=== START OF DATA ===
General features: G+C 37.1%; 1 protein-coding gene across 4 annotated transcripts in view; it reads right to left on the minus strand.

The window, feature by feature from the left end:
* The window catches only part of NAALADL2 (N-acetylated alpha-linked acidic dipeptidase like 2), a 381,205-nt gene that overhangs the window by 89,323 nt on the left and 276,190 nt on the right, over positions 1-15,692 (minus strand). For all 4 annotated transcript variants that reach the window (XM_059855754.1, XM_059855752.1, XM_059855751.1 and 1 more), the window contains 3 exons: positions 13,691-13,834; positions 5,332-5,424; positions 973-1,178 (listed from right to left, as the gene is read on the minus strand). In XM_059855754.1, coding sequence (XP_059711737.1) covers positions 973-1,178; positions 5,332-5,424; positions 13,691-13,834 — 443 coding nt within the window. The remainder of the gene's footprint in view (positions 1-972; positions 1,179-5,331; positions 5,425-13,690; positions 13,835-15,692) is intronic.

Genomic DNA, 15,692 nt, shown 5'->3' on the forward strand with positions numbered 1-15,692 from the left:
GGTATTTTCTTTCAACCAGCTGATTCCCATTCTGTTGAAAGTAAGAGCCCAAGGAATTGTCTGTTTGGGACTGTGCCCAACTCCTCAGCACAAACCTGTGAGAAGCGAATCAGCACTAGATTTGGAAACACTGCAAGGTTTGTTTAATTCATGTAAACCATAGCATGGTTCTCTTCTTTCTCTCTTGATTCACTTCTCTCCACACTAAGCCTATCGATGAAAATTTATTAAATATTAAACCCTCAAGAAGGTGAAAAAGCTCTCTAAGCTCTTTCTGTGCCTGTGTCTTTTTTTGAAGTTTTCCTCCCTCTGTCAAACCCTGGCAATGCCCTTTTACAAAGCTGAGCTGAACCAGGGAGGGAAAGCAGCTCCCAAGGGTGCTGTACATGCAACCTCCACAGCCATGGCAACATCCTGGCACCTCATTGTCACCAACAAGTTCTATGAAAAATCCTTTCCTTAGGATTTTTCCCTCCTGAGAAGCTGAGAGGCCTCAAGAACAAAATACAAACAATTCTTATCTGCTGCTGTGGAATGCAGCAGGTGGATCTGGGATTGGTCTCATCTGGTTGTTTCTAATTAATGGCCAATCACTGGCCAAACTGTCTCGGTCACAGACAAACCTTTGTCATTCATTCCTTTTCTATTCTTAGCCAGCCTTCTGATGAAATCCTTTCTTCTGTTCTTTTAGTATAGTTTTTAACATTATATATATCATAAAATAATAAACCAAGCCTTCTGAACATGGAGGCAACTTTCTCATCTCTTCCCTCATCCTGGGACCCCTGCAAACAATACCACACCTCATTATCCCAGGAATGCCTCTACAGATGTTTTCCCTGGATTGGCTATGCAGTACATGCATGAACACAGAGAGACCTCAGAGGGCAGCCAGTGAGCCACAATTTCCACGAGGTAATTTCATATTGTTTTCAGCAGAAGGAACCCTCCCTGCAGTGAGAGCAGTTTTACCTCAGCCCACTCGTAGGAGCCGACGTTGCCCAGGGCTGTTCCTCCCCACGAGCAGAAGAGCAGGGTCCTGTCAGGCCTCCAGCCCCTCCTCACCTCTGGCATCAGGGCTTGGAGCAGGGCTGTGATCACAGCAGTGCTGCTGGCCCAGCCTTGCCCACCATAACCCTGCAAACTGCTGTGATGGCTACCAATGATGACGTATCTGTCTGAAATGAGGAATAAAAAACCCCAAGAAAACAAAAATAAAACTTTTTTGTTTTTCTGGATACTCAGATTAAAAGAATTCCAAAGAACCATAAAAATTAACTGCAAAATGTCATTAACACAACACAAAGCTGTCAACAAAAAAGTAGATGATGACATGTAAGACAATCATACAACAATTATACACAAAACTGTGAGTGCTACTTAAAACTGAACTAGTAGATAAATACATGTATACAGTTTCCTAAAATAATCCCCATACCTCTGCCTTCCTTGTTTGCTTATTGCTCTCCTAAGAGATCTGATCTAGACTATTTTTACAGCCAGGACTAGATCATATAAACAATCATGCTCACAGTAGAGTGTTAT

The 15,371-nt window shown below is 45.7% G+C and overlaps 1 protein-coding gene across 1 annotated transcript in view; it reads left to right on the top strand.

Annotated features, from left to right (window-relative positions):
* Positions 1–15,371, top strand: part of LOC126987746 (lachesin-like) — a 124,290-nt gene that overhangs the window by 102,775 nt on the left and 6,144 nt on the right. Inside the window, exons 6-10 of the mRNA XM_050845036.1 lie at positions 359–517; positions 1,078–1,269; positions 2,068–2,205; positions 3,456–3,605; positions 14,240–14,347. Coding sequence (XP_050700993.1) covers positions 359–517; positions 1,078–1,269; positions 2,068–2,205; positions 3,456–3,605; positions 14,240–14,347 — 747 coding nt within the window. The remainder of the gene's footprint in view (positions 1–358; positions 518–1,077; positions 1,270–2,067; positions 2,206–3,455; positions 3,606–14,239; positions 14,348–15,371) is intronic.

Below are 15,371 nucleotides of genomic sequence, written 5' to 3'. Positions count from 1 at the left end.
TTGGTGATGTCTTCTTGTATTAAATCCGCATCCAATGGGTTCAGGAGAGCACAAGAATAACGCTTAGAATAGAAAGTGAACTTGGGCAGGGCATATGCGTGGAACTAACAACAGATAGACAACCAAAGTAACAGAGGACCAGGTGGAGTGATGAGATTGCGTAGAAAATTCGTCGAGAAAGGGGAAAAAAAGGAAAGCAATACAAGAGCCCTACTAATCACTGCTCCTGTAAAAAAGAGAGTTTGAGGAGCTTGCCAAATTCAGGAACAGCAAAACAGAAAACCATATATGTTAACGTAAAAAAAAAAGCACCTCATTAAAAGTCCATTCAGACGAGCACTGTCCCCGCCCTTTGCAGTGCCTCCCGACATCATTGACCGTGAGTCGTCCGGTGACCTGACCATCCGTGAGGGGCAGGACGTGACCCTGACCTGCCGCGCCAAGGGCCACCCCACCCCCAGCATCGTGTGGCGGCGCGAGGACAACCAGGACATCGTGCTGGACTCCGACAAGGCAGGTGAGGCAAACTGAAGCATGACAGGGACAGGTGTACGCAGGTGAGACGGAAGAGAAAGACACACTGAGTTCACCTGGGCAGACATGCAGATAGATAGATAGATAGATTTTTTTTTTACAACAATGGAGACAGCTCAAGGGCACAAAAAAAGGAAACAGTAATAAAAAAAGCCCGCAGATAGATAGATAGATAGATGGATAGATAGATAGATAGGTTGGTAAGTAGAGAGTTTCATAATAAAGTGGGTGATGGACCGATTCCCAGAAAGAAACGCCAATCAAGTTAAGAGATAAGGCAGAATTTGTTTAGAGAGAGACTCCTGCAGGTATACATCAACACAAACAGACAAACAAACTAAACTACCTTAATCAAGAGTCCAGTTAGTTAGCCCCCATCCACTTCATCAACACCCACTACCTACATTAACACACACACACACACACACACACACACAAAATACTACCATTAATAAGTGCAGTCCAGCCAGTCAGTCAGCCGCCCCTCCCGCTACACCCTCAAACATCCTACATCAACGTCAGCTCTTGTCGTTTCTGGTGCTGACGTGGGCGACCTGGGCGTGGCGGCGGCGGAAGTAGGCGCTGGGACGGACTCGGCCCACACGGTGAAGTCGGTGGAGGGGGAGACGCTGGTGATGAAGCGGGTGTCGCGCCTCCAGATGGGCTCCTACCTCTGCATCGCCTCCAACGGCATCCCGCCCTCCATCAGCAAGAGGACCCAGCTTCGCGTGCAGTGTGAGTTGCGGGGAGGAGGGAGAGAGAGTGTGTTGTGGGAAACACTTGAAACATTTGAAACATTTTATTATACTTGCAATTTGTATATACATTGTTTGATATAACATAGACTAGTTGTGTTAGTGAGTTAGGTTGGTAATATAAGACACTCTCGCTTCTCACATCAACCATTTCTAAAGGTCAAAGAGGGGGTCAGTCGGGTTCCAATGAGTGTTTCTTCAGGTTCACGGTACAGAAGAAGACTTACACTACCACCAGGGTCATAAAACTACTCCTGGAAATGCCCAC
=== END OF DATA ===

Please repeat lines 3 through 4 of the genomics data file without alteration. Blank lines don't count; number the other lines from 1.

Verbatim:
* The window catches only part of NAALADL2 (N-acetylated alpha-linked acidic dipeptidase like 2), a 381,205-nt gene that overhangs the window by 89,323 nt on the left and 276,190 nt on the right, over positions 1-15,692 (minus strand). For all 4 annotated transcript variants that reach the window (XM_059855754.1, XM_059855752.1, XM_059855751.1 and 1 more), the window contains 3 exons: positions 13,691-13,834; positions 5,332-5,424; positions 973-1,178 (listed from right to left, as the gene is read on the minus strand). In XM_059855754.1, coding sequence (XP_059711737.1) covers positions 973-1,178; positions 5,332-5,424; positions 13,691-13,834 — 443 coding nt within the window. The remainder of the gene's footprint in view (positions 1-972; positions 1,179-5,331; positions 5,425-13,690; positions 13,835-15,692) is intronic.

Genomic DNA, 15,692 nt, shown 5'->3' on the forward strand with positions numbered 1-15,692 from the left: